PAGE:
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Sen. John “Jay” Rockefeller IV’s 2013 Report Card

Senior Senator from West Virginia
Democrat
Served Jan 3, 1985 – Jan 3, 2015


These year-end statistics cover Rockefeller’s record during the 2013 legislative year (Jan 3, 2013-Dec 26, 2013) and compare him to other senators serving at the end of that period. Last updated on Dec 1, 2014. On Dec. 1, 2014, the statistics were updated to remove Sen. Schatz from the list of Senate sophomores. Schatz only served for several days in the preceding Congress.

A higher or lower number below doesn’t necessarily make this legislator any better or worse, or more or less effective, than other Members of Congress. We present these statistics for you to understand the quantitative aspects of Rockefeller’s legislative career and make your own judgements based on what activities you think are important.

Keep in mind that there are many important aspects of being a legislator besides what can be measured, such as constituent services and performing oversight of the executive branch, which aren’t reflected here.

 

Cosponsored the 9th fewest bills compared to Senate Democrats

Rockefeller cosponsored 99 bills and resolutions introduced by other Members of Congress. Cosponsorship shows a willingness to work with others to advance policy goals. View Cosponsored Bills »

Compare to all Senate Cmte. Chairs/RkMembs (15th percentile); Senate Democrats (15th percentile); Serving 10+ Years (21st percentile); All Senators (25th percentile).


 

Got bipartisan cosponsors on the 9th lowest % of bills compared to Senate Democrats

Rockefeller tends to gather cosponsors only on one side of the aisle. 22% of Rockefeller’s 32 bills and resolutions had both a Democratic cosponsor and a Republican cosponsor in 2013.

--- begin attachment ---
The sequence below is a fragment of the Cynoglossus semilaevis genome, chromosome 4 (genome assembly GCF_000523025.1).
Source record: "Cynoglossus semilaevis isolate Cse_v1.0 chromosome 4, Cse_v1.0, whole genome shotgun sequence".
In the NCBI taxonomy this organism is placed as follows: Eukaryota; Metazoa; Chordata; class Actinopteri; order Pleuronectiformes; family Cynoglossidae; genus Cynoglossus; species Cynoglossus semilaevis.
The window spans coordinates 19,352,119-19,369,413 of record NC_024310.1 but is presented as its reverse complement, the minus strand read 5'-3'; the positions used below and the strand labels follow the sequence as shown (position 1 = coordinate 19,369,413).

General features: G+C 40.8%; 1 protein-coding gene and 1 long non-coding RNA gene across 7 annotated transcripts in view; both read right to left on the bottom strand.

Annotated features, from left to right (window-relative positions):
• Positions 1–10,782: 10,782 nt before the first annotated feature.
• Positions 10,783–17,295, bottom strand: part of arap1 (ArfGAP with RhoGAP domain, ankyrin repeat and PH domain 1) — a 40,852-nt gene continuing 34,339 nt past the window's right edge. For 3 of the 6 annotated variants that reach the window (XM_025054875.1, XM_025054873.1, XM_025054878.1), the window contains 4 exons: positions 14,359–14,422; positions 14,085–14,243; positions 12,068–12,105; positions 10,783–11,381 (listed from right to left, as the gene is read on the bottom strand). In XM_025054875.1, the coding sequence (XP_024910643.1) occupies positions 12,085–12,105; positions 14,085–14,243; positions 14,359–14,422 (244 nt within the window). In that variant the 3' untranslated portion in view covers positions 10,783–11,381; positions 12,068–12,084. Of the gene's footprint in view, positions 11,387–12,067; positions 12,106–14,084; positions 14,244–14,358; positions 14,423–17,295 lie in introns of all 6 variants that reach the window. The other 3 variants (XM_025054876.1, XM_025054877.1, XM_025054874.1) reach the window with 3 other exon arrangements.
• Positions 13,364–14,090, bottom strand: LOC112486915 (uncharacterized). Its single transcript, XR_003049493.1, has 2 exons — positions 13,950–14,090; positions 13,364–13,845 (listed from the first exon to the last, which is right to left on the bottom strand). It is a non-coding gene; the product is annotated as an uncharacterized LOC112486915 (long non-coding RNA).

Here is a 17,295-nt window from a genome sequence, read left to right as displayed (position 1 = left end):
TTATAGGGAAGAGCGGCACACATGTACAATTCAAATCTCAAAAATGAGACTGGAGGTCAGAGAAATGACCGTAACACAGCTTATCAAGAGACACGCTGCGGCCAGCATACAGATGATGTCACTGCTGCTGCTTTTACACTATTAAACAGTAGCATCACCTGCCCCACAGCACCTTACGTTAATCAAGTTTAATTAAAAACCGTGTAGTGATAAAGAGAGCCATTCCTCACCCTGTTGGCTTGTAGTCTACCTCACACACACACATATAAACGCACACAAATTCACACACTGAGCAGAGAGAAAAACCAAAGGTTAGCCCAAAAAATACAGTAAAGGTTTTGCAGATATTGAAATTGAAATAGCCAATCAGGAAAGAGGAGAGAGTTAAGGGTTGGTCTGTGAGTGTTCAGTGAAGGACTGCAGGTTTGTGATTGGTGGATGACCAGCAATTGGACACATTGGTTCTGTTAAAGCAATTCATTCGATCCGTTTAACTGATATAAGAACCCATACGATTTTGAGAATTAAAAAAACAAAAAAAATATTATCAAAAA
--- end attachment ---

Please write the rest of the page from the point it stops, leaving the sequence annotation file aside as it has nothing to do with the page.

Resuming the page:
Compare to all Senate Cmte. Chairs/RkMembs (30th percentile); Senate Democrats (18th percentile); Serving 10+ Years (30th percentile); All Senators (30th percentile).

Only Members of Congress who sponsored more than 10 bills and resolutions are included in this statistic.


 

Joined bipartisan bills the 15th least often compared to All Senators

Of the 99 bills that Rockefeller cosponsored, 14% were introduced by a legislator who was not a Democrat. View Cosponsored Bills »

Compare to all Senate Cmte. Chairs/RkMembs (15th percentile); Senate Democrats (27th percentile); Serving 10+ Years (15th percentile); All Senators (14th percentile).

Only Democratic and Republican Members of Congress who cosponsored more than 10 bills and resolutions are included in this statistic.


 

Was 22nd most absent in votes compared to All Senators (tied with 2 others)

Rockefeller missed 3.4% of votes (10 of 291 votes) in 2013. View Rockefeller’s Profile »

Compare to all Senate Cmte. Chairs/RkMembs (73rd percentile); Serving 10+ Years (75th percentile); All Senators (76th percentile).


 

Laws Enacted

Rockefeller introduced 0 bills that became law in 2013. Keep in mind that it takes a law to repeal a law. Very few bills ever become law.

Compare to all Senate Cmte. Chairs/RkMembs (0th percentile); Senate Democrats (0th percentile); Serving 10+ Years (0th percentile); All Senators (0th percentile).

We only count enacted bills (and joint resolutions) that the legislator was the primary sponsor of. While a legislator may lay claim to authoring other bills that became law, such as through companion bills or incorporation into larger bills, these cases are difficult for us to track quantitatively.


 

Bills Introduced

Rockefeller introduced 32 bills and resolutions in 2013. View Bills »

Compare to all Senate Cmte. Chairs/RkMembs (66th percentile); Senate Democrats (57th percentile); Serving 10+ Years (63rd percentile); All Senators (72nd percentile).


 

Bills Out of Committee

Most bills and resolutions languish in committee without any action. Rockefeller introduced 4 bills in 2013 that got past committee and to the floor for consideration.

Those bills were: S. 134: Violent Content Research Act of ...; S. 267: Pirate Fishing Elimination Act; S. 269: International Fisheries Stewardship and Enforcement ...; S. 1353: Cybersecurity Act of 2013

Compare to all Senate Cmte. Chairs/RkMembs (59th percentile); Senate Democrats (58th percentile); Serving 10+ Years (63rd percentile); All Senators (73rd percentile).


 

Powerful Cosponsors

3 of Rockefeller’s bills and resolutions in 2013 had a cosponsor who was a chair or ranking member of a committee that the bill was referred to. Getting support from committee leaders on relevant committees is a crucial step in moving legislation forward.

Those bills were: S. 21: Cybersecurity and American Cyber Competitiveness ...; S. 805: Robert C. Byrd Mine and ...; S. 1353: Cybersecurity Act of 2013